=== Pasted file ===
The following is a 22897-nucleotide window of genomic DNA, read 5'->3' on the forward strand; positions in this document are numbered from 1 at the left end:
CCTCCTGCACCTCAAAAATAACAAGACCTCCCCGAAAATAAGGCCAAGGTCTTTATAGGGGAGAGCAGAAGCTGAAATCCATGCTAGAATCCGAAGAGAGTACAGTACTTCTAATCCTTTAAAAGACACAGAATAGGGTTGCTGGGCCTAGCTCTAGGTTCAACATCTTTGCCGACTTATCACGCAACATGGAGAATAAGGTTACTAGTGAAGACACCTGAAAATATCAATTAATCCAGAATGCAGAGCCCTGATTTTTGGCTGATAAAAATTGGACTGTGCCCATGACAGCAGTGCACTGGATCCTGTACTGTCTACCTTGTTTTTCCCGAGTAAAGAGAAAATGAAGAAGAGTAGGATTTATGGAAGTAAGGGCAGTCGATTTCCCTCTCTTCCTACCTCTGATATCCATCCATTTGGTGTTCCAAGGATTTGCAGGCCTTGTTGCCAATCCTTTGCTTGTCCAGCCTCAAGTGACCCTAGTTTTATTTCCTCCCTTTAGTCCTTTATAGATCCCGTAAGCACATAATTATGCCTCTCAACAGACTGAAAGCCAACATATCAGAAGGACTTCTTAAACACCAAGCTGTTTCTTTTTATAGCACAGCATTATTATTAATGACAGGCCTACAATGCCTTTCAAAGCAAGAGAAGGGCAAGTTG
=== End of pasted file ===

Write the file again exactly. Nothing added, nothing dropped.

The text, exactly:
The following is a 22897-nucleotide window of genomic DNA, read 5'->3' on the forward strand; positions in this document are numbered from 1 at the left end:
CCTCCTGCACCTCAAAAATAACAAGACCTCCCCGAAAATAAGGCCAAGGTCTTTATAGGGGAGAGCAGAAGCTGAAATCCATGCTAGAATCCGAAGAGAGTACAGTACTTCTAATCCTTTAAAAGACACAGAATAGGGTTGCTGGGCCTAGCTCTAGGTTCAACATCTTTGCCGACTTATCACGCAACATGGAGAATAAGGTTACTAGTGAAGACACCTGAAAATATCAATTAATCCAGAATGCAGAGCCCTGATTTTTGGCTGATAAAAATTGGACTGTGCCCATGACAGCAGTGCACTGGATCCTGTACTGTCTACCTTGTTTTTCCCGAGTAAAGAGAAAATGAAGAAGAGTAGGATTTATGGAAGTAAGGGCAGTCGATTTCCCTCTCTTCCTACCTCTGATATCCATCCATTTGGTGTTCCAAGGATTTGCAGGCCTTGTTGCCAATCCTTTGCTTGTCCAGCCTCAAGTGACCCTAGTTTTATTTCCTCCCTTTAGTCCTTTATAGATCCCGTAAGCACATAATTATGCCTCTCAACAGACTGAAAGCCAACATATCAGAAGGACTTCTTAAACACCAAGCTGTTTCTTTTTATAGCACAGCATTATTATTAATGACAGGCCTACAATGCCTTTCAAAGCAAGAGAAGGGCAAGTTG